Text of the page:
Finally we have the excellent, if a little short, Mafia II. By virtue of its console roots all of our cards can give immense frame-rates in this game. Still the Lightning at stock is keeping tabs on the overclocked reference 480 and the overclocked Lightning is in a difference league altogether.
Turn the page for the most predicatable conclusion in OC3D history...
If you're the kind of reader who zips straight here then you might be wondering how the MSI N480GTX Lightning will fare under the scrutiny of the OC3D guys.
If you read the review though, you already know exactly what we think.
The MSI N480GTX Lightning is epic. Brilliant. Amazing. The fastest single-GPU on the planet by a huge margin.
It overclocks well, and far better than the reference design. But even better it runs both stock and overclocked MUCH cooler than its reference counterpart. Almost icing on the cake is how quiet it is, and believe us when we say it's quiet. At stock it's as quiet as a reference HD5870 which isn't exactly loud. If you are used to running the nVidia design then switching to the MSI will probably make you think you've gone deaf.
28157 P-Score for the overclocked Lightning is exactly what the GTX480 should have been when it was first released.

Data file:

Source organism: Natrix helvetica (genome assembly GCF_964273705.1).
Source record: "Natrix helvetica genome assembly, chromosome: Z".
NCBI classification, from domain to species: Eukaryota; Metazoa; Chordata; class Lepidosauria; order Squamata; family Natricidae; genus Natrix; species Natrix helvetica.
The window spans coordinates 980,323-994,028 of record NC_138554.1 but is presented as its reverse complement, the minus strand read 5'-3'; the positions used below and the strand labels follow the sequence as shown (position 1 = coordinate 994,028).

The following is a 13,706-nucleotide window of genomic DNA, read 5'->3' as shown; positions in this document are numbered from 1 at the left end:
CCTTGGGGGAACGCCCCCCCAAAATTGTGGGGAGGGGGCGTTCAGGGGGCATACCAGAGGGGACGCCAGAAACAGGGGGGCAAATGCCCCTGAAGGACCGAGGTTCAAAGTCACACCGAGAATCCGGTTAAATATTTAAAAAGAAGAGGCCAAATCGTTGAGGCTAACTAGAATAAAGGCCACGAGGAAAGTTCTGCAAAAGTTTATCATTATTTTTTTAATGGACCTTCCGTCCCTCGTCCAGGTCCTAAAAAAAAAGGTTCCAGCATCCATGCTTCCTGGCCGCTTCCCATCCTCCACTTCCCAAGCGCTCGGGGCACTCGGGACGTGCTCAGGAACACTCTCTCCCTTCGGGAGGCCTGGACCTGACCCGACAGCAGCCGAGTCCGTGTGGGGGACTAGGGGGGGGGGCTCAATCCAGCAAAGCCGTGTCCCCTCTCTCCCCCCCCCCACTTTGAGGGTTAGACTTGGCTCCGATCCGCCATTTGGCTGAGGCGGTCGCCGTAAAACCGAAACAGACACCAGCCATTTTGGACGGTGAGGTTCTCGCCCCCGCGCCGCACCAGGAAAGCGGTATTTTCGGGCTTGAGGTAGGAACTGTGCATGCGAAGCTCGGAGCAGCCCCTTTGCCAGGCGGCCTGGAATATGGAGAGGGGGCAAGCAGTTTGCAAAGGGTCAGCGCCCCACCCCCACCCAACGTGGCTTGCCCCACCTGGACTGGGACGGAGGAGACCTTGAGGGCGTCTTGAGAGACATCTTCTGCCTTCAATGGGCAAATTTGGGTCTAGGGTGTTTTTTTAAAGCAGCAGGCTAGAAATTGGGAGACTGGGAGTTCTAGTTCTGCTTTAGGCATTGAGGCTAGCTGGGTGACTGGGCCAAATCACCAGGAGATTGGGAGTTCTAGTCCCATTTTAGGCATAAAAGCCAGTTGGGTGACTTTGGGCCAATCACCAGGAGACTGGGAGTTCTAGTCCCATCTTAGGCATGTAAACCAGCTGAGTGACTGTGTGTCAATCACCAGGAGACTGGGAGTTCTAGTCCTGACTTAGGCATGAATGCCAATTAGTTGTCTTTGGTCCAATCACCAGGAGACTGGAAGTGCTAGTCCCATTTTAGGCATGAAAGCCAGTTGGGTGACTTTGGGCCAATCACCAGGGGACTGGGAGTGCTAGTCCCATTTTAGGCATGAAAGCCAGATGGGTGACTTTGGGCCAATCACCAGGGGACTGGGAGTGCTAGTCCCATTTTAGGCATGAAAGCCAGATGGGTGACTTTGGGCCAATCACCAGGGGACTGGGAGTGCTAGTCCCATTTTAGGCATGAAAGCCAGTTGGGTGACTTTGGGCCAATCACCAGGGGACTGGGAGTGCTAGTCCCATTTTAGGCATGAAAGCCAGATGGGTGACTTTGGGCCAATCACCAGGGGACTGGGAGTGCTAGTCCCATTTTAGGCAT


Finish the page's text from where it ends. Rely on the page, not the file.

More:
In fact if there is one overriding impression we've had from the MSI N480GTX Lightning it's this :
nVidia, What the hell were you doing??
A multi-billion dollar company that took seemingly forever managed to produce a brutally hot, ear-splittingly loud, under-performing card that was the biggest disappointment since Daikatana.
MSI on the other hand have taken a design that isn't exactly new and with a bit of tweaking managed to give us exactly what the GTX480 should have been in the first place. Cool, quiet and faster than a top-fuel dragster.
The Twin Frozr III cooler is so brilliant that we reckon if MSI offered it as a separate upgrade for owners of the reference GTX480 they couldn't make them fast enough such would be the demand.
Sure it's a little more expensive than the current GTX480 pricing, but it's actually on a par with where the 480 was upon release with an expected street price of about £430. Considering the price of a standard 480 and an extra cooler it's a bargain. Once you factor in how much extra it does and that even at stock it tramples on an overclocked GTX480, it's a no brainer.
Finally we have a GTX480 that does what we all hoped it would. If you're in the market for one of nVidias beasts, this is the only one to buy. If you already own a GTX480, sell it and buy one of these.
Seriously. It's brilliant.
And that's why today OC3D are reviewing something that genuinely is worth lusting over, rather than a re-badged something else. Although come back tomorrow if you want to read all about that.
Thanks to MSI for providing the N480GTX Lightning for test. Discuss in our forums